A Honduran company has developed a production process that utilises solar-powered drying machines and avoids deforestation
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Spotted: A number of research studies have suggested that climate change could see the world lose more than half of its best coffee-growing land. On top of this, new coffee plantations often lead to deforestation, and the subsequent loss of biodiversity. Don Maslow Coffee was founded to demonstrate that there is a more sustainable way to grow and process coffee. The company was named for Abraham Maslow, the pioneer of the famous ‘Hierarchy of Needs’ pyramid.
The coffee is grown using an environmentally-friendly method called ‘Integrated Open Canopy’ (IOC), which was developed by the non-profit Mesoamerican Development Institute. Instead of clearing forest, the IOC method includes the forest habitat as part of the coffee farm, and has been proven to increase coffee yields while supporting biodiversity. All of the coffee is grown in Honduras, by women-owned coffee cooperatives.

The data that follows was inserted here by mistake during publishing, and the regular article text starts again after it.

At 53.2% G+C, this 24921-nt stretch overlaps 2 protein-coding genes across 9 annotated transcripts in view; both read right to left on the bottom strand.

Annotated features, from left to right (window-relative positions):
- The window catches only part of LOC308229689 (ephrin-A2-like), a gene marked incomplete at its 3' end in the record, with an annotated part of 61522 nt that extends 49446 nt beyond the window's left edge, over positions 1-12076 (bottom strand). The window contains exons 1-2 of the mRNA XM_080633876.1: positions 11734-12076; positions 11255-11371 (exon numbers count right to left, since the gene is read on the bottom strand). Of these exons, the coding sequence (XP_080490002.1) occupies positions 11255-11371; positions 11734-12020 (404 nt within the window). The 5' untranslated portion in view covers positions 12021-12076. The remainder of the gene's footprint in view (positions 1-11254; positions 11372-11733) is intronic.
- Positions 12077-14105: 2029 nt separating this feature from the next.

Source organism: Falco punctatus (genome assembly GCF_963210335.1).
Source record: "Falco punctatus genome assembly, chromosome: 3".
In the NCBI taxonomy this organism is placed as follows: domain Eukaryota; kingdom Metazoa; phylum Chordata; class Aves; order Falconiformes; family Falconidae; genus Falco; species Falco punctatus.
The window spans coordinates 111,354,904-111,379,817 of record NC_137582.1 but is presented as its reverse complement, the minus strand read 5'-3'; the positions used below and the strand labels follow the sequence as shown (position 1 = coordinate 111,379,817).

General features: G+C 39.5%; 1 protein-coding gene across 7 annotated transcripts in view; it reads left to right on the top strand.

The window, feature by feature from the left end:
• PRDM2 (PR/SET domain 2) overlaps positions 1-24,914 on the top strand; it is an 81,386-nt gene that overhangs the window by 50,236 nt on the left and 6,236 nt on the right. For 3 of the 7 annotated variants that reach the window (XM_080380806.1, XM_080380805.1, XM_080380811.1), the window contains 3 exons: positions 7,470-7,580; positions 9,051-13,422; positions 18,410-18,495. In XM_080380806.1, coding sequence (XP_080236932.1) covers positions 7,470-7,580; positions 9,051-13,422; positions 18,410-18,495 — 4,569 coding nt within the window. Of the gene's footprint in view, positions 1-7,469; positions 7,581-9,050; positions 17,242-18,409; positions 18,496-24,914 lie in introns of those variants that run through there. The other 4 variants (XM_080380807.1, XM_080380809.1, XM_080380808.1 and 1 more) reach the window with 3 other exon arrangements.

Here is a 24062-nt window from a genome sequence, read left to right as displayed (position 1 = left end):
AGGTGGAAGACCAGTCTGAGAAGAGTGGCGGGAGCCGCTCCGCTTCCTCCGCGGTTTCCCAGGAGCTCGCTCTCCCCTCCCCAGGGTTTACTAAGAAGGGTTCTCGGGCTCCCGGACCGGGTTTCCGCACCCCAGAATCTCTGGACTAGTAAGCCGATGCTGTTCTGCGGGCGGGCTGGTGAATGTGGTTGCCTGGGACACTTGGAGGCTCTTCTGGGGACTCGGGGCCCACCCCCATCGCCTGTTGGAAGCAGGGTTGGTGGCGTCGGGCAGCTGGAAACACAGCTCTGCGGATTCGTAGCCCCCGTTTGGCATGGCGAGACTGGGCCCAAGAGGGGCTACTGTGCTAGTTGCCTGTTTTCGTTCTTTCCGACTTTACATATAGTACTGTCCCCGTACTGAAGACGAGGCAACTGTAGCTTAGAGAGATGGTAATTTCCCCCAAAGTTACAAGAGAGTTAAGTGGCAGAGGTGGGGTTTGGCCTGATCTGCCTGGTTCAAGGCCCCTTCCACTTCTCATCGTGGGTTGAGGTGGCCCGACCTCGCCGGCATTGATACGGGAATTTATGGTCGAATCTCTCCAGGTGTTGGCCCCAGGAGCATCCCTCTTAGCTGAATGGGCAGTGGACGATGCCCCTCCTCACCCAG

On top of the sustainable growing methods, the coffee is produced using solar-powered drying machines to eliminate the need for wood fires, and is packed in 100 per cent compostable packaging. The company also uses the ‘direct trade’ model to ensure that farmers who supply green coffee are paid fairly. They support small businesses and start-ups at every stage, from roasting to warehousing, in order to encourage the development of new business.
Co-founder Vanessa Hernandez, a Honduran national feels that it is morally incumbent on her to develop a business model that addresses the issue of value distribution in that country. She told Springwise, “In an increasingly concentrated sector, the main corporate actors have successfully privatised an increasing share of the value generated by the value chain, whereas the producers, more than ever, need financial resources to fight against the effects of climate change.”
The farming sector is seeing a wide range of innovations related to improving sustainability. These range from efficiencies such as autonomous tractors to projects that support local producers and a method for growing produce in salt water.
Written By: Lisa Magloff